Table 1 displays the total number of bacteria counted in a 10 [cm.sup.2] per plate, the total number of colonies counted by experimental group and the mean for each group, as well as counts and the mean for the control group. Asterisks (*) denote plates that had observed fungal growth. As demonstrated by the data, bagged conventional leaves had the most bacterial growth (1813 colonies), followed, in order, by bagged organic (953), loose organic (514) and, finally, local organic (247). All local organic plates had fungal growth, as did one bagged conventional plate. Standard deviation was highest in bagged conventional tests ([+ or -]212.74), followed closely by bagged organic ([+ or -]211.33). Loose organic plates had the third highest standard deviation ([+ or -]123.62), and local organic had the lowest deviation of the experimental groups ([+ or -]10.02). The control plates had the lowest deviation of all groups ([+ or -]3.61).
Table 2 displays the average number per plate of bacteria for each colony morphology observed, ordered by group. There were four colony morphologies observed in this study. The smooth white morphology was the most prevalent of the four observed. Smooth yellow was the second most common in three groups, while it was not present in local organic tests. Clear and fried egg morphologies followed in third and fourth, respectively. In each of the experimental groups, smooth white bacteria were the most common. In the control group, clear was the dominant morphology. The smooth yellow and fried egg morphologies were found most often in loose organic tests. Bagged conventional followed loose organic closely in its smooth yellow counts. Clear bacteria were most commonly found in bagged organic tests, as compared to the other groups.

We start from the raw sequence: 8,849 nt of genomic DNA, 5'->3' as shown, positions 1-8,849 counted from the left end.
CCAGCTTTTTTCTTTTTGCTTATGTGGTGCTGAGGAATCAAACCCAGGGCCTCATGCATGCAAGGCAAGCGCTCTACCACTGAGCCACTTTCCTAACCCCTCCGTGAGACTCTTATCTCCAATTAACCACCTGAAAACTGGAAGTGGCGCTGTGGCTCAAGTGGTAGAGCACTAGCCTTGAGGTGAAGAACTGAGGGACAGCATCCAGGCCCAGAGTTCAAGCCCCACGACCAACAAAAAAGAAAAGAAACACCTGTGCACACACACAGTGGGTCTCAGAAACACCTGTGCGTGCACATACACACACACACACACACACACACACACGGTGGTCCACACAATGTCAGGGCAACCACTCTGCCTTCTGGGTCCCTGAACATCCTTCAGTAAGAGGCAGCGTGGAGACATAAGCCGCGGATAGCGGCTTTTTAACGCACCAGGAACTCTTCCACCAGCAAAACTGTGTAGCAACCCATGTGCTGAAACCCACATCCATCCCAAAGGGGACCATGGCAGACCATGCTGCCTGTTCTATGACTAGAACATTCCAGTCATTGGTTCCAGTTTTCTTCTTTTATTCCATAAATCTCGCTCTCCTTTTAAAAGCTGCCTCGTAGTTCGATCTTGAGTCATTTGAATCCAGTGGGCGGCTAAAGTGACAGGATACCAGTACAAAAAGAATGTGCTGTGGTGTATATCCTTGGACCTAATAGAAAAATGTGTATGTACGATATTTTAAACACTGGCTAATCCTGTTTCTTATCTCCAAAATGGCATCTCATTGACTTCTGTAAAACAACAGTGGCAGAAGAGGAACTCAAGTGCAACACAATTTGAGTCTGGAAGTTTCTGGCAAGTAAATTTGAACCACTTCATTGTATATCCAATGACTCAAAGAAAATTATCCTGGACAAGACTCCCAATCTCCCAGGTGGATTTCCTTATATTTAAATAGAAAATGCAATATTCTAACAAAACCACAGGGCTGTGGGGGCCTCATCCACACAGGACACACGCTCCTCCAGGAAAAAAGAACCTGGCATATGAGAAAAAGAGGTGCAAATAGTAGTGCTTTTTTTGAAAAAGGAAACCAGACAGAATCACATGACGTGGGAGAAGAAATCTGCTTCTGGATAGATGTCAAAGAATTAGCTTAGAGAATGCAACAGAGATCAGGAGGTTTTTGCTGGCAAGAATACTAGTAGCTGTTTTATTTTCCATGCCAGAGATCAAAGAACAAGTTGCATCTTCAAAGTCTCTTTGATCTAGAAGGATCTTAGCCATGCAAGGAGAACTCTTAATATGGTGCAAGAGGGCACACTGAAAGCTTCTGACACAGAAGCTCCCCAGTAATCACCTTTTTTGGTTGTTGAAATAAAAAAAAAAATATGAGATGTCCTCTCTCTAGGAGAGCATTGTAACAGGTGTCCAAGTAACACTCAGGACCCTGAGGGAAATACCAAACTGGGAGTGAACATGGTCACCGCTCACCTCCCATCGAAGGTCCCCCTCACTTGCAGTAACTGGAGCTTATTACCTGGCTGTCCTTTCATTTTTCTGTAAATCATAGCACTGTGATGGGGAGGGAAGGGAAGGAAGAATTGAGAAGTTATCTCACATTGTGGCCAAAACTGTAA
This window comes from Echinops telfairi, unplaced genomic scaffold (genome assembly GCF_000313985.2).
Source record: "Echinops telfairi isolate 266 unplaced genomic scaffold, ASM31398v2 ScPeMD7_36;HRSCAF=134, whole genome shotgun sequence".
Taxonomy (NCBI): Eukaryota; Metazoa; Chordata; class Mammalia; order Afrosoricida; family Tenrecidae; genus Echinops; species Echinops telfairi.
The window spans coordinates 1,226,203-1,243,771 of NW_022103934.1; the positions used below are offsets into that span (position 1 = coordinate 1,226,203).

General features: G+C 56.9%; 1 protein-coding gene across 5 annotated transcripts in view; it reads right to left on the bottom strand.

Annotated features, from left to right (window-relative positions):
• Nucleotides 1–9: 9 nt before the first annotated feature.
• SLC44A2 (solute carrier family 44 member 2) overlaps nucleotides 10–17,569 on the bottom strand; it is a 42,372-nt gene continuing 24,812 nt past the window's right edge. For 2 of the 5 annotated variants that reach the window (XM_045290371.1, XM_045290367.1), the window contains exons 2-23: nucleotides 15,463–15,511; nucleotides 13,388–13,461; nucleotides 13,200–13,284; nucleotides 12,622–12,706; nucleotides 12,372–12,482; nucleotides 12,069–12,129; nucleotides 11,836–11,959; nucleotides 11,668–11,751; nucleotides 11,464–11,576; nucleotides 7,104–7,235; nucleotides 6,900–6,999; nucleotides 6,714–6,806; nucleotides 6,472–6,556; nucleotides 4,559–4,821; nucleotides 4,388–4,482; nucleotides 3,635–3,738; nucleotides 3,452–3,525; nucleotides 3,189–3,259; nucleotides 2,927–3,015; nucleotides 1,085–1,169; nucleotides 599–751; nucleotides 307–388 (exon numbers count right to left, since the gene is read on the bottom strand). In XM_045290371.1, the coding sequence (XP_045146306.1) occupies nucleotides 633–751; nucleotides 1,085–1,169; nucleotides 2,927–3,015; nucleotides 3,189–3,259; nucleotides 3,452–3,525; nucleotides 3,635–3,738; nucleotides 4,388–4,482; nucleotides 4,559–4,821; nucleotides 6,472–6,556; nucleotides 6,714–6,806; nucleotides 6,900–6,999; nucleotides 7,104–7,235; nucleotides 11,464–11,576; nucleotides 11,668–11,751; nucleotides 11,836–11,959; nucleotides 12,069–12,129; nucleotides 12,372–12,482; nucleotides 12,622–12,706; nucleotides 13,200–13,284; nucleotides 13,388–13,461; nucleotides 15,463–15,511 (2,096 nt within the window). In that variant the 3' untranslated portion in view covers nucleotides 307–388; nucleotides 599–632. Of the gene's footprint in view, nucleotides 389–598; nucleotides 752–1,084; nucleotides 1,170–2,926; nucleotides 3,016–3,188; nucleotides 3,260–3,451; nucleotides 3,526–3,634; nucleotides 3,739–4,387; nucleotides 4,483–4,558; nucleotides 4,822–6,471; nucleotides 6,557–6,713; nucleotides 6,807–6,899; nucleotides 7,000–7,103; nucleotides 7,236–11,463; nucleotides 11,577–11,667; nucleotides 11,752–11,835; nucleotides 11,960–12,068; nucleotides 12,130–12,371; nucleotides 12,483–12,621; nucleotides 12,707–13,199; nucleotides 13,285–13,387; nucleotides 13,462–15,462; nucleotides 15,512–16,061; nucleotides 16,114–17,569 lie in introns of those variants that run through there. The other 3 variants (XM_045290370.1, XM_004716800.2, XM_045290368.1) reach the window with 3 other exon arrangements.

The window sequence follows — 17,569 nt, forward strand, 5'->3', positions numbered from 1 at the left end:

A single factor ANOVA test (a=.05) was used to analyze data and compare groups. 2 of the 4 experimental groups, loose organic and bagged organic, were found to have a statistically insignificant difference from the control group (p>0.05). Bagged conventional and local organic data, however, did yield statistically significant results when compared to the control group, with p-values of .008 and .0001, respectively. When bagged conventional and bagged organic data were compared, there was no statistically significant difference at a=0.05, suggesting that the difference in bacterial levels of organically and conventionally grown
spinach is insignificant. No tests comparing any two organic groups (local, loose and bagged) yielded statistically significant results. A test between the loose organic and bagged conventional groups yielded a p-value of .038, suggesting a statistically significant difference. Local organic spinach showed similar results, yielding a p-value of .013 when compared to bagged conventional spinach.